LCFS, round three

LCFS, round three
For the third year now, state lawmakers are trying to enact a statewide low carbon fuel standard (LCFS). Photo: freepik.com

Though state lawmakers for the past two years have unsuccessfully tried to enact a low carbon fuel standard (LCFS) in an effort to reduce transportation sector carbon emissions, some have decided to take another run at implementing the policy.

A Jan. 16 public hearing of the previous proposal’s companion bill SB 5412 in the Senate Environment, Energy & Technology Committee featured similar arguments for and against the program. Proponents say the program is necessary to reduce Washington’s greenhouse gas (GHG) emissions, identifying the transportation sector as the largest emitter in the state. However, critics say it is a costly, ineffective method to reduce carbon that would raise both the price of gas as well as any goods or products that rely on trucking.

Simultaneously, another argument against the LCFS is that it could make another transportation package politically unviable by raising gas prices. Capitol observers have noted that legislators are already working on a package for a possible vote next session. The 2015 Connecting Washington package raised the gas tax by around $.12 to generate $16 billion.

What’s more, an independent analysis of the Puget Sound Clean Air Agency’s (PSCAA) of its own regional proposal found that it could raise gas prices by $.57.

Testifying at the Jan. 16 public hearing, Jerry VanderWood with the Associated General Contractors of Washington called the proposal “a virtual gas tax…without providing additional funding for transportation improvements like the I-5 Columbia River crossing…to all the unmet needs.”

SB 5412, introduced by Senate Majority Deputy Leader Rebecca Saldaña (D-37), is less ambitious than PSCCA’s program. The bill would have the state Department of Ecology set up an LCFS program with the goal of reducing GHG per unit of transportation fuel to 10 percent below 2017 levels by 2028 and 20 percent below 2017 levels by 2035. Exempt from the program would be exported fuels, electricity, vessel fuel, railroads, trains and aircraft fuel. It would also eliminate a provision within the Connecting Washington package diverting money from flexible funds to Connecting Washington if an LCFS were adopted by 2023.

Testifying at the Jan. 16 hearing, Saldaña told colleagues that “the way that we’re doing business in the way that we fuel our economy is unsustainable. Business and the jobs don’t have to change that much – it’s how we fuel them.”

Chair Reuven Carlyle (D-36) told colleagues “the momentum for meaningful climate action is impacted by the transportation sector in disproportionate ways. Our work this year around the transportation sector is more important than ever.”

While advocates point to California and Oregon’s LCFS programs as a model for Washington to follow, critics contend that an LCFS is a costly way to reduce emissions. Washington Policy Center Environmental Director Todd Myers told the committee: “from an environmental standpoint, this is very ineffective – there are better ways to reduce CO2 emissions,” such as routes taken by Seattle City Light..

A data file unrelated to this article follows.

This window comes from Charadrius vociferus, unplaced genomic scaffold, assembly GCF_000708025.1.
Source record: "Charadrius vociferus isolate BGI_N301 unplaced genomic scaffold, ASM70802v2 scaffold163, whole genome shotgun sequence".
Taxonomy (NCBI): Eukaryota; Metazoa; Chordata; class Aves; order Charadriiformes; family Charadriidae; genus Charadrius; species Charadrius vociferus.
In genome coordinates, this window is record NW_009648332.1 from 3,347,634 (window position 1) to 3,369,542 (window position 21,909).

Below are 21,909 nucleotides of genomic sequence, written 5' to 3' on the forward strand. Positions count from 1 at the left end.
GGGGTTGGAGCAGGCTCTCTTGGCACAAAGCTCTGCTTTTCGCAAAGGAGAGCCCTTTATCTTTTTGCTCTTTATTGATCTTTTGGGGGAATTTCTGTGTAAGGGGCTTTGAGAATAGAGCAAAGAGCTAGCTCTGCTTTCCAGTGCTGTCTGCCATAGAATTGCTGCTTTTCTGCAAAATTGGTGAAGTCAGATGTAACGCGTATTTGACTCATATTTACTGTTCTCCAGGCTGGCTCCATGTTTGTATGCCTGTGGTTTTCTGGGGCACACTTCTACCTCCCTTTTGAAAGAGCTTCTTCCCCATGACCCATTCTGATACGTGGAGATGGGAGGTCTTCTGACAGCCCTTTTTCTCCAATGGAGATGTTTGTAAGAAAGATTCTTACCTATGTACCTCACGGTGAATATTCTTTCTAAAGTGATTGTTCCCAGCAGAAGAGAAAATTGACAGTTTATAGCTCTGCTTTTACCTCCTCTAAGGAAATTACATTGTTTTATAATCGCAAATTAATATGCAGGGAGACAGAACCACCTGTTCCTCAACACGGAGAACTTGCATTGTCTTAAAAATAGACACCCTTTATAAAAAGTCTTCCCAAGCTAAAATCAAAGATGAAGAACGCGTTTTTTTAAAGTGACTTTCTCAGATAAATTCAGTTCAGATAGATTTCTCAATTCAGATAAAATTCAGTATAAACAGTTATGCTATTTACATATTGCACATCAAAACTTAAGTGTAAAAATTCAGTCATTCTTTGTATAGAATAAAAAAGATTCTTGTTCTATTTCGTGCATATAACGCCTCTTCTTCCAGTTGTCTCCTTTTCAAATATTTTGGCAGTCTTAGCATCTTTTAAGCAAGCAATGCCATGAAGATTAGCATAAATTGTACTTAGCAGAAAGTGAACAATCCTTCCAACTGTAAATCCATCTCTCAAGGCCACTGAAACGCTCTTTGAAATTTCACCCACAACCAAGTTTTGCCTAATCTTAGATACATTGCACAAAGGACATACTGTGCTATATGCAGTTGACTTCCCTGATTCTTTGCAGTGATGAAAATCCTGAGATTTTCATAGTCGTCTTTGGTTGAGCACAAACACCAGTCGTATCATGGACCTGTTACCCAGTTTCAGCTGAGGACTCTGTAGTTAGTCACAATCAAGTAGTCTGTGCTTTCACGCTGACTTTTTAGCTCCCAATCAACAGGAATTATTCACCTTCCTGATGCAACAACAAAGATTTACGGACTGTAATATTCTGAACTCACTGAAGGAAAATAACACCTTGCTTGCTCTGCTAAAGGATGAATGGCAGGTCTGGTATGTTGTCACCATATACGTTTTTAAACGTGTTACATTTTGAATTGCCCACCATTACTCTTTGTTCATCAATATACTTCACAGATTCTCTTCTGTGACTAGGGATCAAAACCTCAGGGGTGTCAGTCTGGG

Others argue that the policy is difficult to implement. Under an LCFS program, credits are generated when the fuel provided by an entity is below the carbon intensity level set by the state agency, while deficits are created by entities with fuel above that level.

California’s LCFS was first created in 2009, then frozen by the state Court of Appeals in 2013. A revised program was adopted in 2015, only to have the diesel standard frozen. As of 2017, the credit program has generated deficits. According to the latest LCFS reporting from California, in the second quarter of 2019 the program generated 3.67 metric tons (MT) of credits compared to 3.92 million MT of deficits. That program has also raised the price of gas by at least $.16 per gallon.

Although the hit to gas prices by Oregon’s LCFS has been minimal, it is still in the early implementation stage. Myers conservatively estimates that when fully implemented in 2025 the added cost per gallon of gas will be around $.16.

Washington Trucking Association President Sheri Call told the committee that any gas price increase will inevitably hit the average resident’s wallet. “When the cost of truck transportation goes up, the cost of everything goes up. This means increased costs for Washington’s manufacturers, retailers, mom and pop shops, service providers, home builders, farmers and consumers.”

Private sector union representatives such as Billy Wallace said that tradesmen would also experience the negative effects of such a policy. Wallace is the political and legislative director for the Washington-North Idaho District Council of Laborers. “This affects our members the most, especially eastern Washington. We have to put gas in our cars, we have to travel where the jobs are…even more so now that there’s no affordable housing. It amounts to a regressive tax.”

No further action is scheduled for SB 5412 at this time.

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